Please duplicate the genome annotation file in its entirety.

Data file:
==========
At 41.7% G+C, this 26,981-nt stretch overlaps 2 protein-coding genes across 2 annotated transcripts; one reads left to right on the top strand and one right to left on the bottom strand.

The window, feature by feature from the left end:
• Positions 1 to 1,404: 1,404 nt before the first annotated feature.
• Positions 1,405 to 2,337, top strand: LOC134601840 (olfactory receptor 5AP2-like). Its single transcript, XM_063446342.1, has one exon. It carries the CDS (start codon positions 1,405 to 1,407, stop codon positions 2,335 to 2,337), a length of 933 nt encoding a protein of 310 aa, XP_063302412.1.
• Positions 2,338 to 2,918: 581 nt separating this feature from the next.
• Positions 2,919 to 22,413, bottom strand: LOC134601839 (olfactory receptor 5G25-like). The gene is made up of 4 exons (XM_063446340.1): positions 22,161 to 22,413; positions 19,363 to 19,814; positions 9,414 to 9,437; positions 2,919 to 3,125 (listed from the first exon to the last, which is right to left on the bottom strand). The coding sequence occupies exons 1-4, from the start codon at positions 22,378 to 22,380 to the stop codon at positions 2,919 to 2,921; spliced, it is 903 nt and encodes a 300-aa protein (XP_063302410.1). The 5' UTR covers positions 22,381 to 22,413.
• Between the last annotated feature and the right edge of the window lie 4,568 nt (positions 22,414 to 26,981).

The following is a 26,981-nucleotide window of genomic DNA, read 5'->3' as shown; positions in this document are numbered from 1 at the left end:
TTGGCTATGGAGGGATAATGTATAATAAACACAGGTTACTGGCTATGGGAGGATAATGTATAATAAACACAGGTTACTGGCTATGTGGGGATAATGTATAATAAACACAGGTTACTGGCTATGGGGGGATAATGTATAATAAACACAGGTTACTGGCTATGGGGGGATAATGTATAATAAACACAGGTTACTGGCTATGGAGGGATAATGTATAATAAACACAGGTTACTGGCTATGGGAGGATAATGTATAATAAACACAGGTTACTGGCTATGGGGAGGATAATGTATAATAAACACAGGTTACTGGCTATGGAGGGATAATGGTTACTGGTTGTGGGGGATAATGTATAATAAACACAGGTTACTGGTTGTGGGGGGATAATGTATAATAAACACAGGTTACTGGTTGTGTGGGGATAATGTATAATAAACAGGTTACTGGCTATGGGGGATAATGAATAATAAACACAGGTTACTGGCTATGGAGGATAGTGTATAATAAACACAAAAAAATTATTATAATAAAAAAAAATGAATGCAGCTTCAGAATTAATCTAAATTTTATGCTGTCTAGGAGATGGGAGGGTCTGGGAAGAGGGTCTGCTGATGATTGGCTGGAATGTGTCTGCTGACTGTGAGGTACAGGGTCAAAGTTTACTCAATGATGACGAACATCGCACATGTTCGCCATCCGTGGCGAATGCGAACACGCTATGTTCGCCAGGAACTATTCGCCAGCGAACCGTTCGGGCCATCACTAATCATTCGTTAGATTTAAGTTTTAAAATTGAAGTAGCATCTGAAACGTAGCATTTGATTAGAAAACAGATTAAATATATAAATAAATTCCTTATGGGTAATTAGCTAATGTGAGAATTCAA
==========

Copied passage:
At 41.7% G+C, this 26,981-nt stretch overlaps 2 protein-coding genes across 2 annotated transcripts; one reads left to right on the top strand and one right to left on the bottom strand.

The window, feature by feature from the left end:
• Positions 1 to 1,404: 1,404 nt before the first annotated feature.
• Positions 1,405 to 2,337, top strand: LOC134601840 (olfactory receptor 5AP2-like). Its single transcript, XM_063446342.1, has one exon. It carries the CDS (start codon positions 1,405 to 1,407, stop codon positions 2,335 to 2,337), a length of 933 nt encoding a protein of 310 aa, XP_063302412.1.
• Positions 2,338 to 2,918: 581 nt separating this feature from the next.
• Positions 2,919 to 22,413, bottom strand: LOC134601839 (olfactory receptor 5G25-like). The gene is made up of 4 exons (XM_063446340.1): positions 22,161 to 22,413; positions 19,363 to 19,814; positions 9,414 to 9,437; positions 2,919 to 3,125 (listed from the first exon to the last, which is right to left on the bottom strand). The coding sequence occupies exons 1-4, from the start codon at positions 22,378 to 22,380 to the stop codon at positions 2,919 to 2,921; spliced, it is 903 nt and encodes a 300-aa protein (XP_063302410.1). The 5' UTR covers positions 22,381 to 22,413.
• Between the last annotated feature and the right edge of the window lie 4,568 nt (positions 22,414 to 26,981).

The following is a 26,981-nucleotide window of genomic DNA, read 5'->3' as shown; positions in this document are numbered from 1 at the left end:
TTGGCTATGGAGGGATAATGTATAATAAACACAGGTTACTGGCTATGGGAGGATAATGTATAATAAACACAGGTTACTGGCTATGTGGGGATAATGTATAATAAACACAGGTTACTGGCTATGGGGGGATAATGTATAATAAACACAGGTTACTGGCTATGGGGGGATAATGTATAATAAACACAGGTTACTGGCTATGGAGGGATAATGTATAATAAACACAGGTTACTGGCTATGGGAGGATAATGTATAATAAACACAGGTTACTGGCTATGGGGAGGATAATGTATAATAAACACAGGTTACTGGCTATGGAGGGATAATGGTTACTGGTTGTGGGGGATAATGTATAATAAACACAGGTTACTGGTTGTGGGGGGATAATGTATAATAAACACAGGTTACTGGTTGTGTGGGGATAATGTATAATAAACAGGTTACTGGCTATGGGGGATAATGAATAATAAACACAGGTTACTGGCTATGGAGGATAGTGTATAATAAACACAAAAAAATTATTATAATAAAAAAAAATGAATGCAGCTTCAGAATTAATCTAAATTTTATGCTGTCTAGGAGATGGGAGGGTCTGGGAAGAGGGTCTGCTGATGATTGGCTGGAATGTGTCTGCTGACTGTGAGGTACAGGGTCAAAGTTTACTCAATGATGACGAACATCGCACATGTTCGCCATCCGTGGCGAATGCGAACACGCTATGTTCGCCAGGAACTATTCGCCAGCGAACCGTTCGGGCCATCACTAATCATTCGTTAGATTTAAGTTTTAAAATTGAAGTAGCATCTGAAACGTAGCATTTGATTAGAAAACAGATTAAATATATAAATAAATTCCTTATGGGTAATTAGCTAATGTGAGAATTCAA